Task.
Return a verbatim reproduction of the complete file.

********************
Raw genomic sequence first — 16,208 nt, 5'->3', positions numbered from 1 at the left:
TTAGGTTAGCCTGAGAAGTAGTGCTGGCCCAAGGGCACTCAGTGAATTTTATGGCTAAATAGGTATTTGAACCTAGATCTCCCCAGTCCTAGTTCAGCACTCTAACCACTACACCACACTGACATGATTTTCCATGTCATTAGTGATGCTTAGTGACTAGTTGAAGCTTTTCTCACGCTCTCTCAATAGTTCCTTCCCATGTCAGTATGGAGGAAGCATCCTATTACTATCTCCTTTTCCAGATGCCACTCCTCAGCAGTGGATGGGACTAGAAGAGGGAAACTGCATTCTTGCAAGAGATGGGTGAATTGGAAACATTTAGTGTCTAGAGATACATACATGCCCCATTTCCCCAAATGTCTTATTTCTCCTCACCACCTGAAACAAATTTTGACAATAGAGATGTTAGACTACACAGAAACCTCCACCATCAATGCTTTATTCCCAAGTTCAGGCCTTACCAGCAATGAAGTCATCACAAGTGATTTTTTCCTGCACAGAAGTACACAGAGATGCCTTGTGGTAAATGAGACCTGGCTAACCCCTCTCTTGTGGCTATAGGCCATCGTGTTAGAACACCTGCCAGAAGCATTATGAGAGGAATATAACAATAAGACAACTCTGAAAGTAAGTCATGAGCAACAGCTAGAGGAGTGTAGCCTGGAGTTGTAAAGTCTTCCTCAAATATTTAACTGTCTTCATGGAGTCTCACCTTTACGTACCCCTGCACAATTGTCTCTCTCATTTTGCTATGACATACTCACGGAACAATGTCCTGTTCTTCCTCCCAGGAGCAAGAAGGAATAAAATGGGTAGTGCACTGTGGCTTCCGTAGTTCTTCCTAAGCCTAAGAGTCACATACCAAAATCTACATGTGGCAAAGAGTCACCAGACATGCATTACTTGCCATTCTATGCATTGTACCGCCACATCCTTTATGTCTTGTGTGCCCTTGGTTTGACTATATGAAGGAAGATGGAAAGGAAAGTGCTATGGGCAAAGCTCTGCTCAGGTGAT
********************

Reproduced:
Raw genomic sequence first — 16,208 nt, 5'->3', positions numbered from 1 at the left:
TTAGGTTAGCCTGAGAAGTAGTGCTGGCCCAAGGGCACTCAGTGAATTTTATGGCTAAATAGGTATTTGAACCTAGATCTCCCCAGTCCTAGTTCAGCACTCTAACCACTACACCACACTGACATGATTTTCCATGTCATTAGTGATGCTTAGTGACTAGTTGAAGCTTTTCTCACGCTCTCTCAATAGTTCCTTCCCATGTCAGTATGGAGGAAGCATCCTATTACTATCTCCTTTTCCAGATGCCACTCCTCAGCAGTGGATGGGACTAGAAGAGGGAAACTGCATTCTTGCAAGAGATGGGTGAATTGGAAACATTTAGTGTCTAGAGATACATACATGCCCCATTTCCCCAAATGTCTTATTTCTCCTCACCACCTGAAACAAATTTTGACAATAGAGATGTTAGACTACACAGAAACCTCCACCATCAATGCTTTATTCCCAAGTTCAGGCCTTACCAGCAATGAAGTCATCACAAGTGATTTTTTCCTGCACAGAAGTACACAGAGATGCCTTGTGGTAAATGAGACCTGGCTAACCCCTCTCTTGTGGCTATAGGCCATCGTGTTAGAACACCTGCCAGAAGCATTATGAGAGGAATATAACAATAAGACAACTCTGAAAGTAAGTCATGAGCAACAGCTAGAGGAGTGTAGCCTGGAGTTGTAAAGTCTTCCTCAAATATTTAACTGTCTTCATGGAGTCTCACCTTTACGTACCCCTGCACAATTGTCTCTCTCATTTTGCTATGACATACTCACGGAACAATGTCCTGTTCTTCCTCCCAGGAGCAAGAAGGAATAAAATGGGTAGTGCACTGTGGCTTCCGTAGTTCTTCCTAAGCCTAAGAGTCACATACCAAAATCTACATGTGGCAAAGAGTCACCAGACATGCATTACTTGCCATTCTATGCATTGTACCGCCACATCCTTTATGTCTTGTGTGCCCTTGGTTTGACTATATGAAGGAAGATGGAAAGGAAAGTGCTATGGGCAAAGCTCTGCTCAGGTGAT